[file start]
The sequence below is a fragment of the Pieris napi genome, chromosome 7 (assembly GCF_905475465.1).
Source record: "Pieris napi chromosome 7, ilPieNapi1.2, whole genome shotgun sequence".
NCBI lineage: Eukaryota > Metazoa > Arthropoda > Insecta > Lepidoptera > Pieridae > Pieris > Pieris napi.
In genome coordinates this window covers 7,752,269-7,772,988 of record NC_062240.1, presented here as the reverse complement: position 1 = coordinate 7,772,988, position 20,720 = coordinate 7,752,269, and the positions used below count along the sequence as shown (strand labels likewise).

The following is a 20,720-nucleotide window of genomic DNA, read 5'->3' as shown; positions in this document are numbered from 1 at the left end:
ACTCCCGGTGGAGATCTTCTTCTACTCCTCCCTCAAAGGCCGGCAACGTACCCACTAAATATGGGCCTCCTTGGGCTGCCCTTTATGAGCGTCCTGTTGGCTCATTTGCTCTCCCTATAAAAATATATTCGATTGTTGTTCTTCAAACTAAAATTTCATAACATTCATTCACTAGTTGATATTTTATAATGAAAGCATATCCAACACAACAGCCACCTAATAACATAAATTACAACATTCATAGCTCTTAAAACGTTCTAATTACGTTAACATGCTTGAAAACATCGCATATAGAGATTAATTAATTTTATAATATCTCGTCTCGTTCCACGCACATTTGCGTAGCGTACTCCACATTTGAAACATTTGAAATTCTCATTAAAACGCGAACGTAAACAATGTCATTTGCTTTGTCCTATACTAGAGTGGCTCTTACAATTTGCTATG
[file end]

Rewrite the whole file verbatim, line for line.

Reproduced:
The sequence below is a fragment of the Pieris napi genome, chromosome 7 (assembly GCF_905475465.1).
Source record: "Pieris napi chromosome 7, ilPieNapi1.2, whole genome shotgun sequence".
NCBI lineage: Eukaryota > Metazoa > Arthropoda > Insecta > Lepidoptera > Pieridae > Pieris > Pieris napi.
In genome coordinates this window covers 7,752,269-7,772,988 of record NC_062240.1, presented here as the reverse complement: position 1 = coordinate 7,772,988, position 20,720 = coordinate 7,752,269, and the positions used below count along the sequence as shown (strand labels likewise).

The following is a 20,720-nucleotide window of genomic DNA, read 5'->3' as shown; positions in this document are numbered from 1 at the left end:
ACTCCCGGTGGAGATCTTCTTCTACTCCTCCCTCAAAGGCCGGCAACGTACCCACTAAATATGGGCCTCCTTGGGCTGCCCTTTATGAGCGTCCTGTTGGCTCATTTGCTCTCCCTATAAAAATATATTCGATTGTTGTTCTTCAAACTAAAATTTCATAACATTCATTCACTAGTTGATATTTTATAATGAAAGCATATCCAACACAACAGCCACCTAATAACATAAATTACAACATTCATAGCTCTTAAAACGTTCTAATTACGTTAACATGCTTGAAAACATCGCATATAGAGATTAATTAATTTTATAATATCTCGTCTCGTTCCACGCACATTTGCGTAGCGTACTCCACATTTGAAACATTTGAAATTCTCATTAAAACGCGAACGTAAACAATGTCATTTGCTTTGTCCTATACTAGAGTGGCTCTTACAATTTGCTATG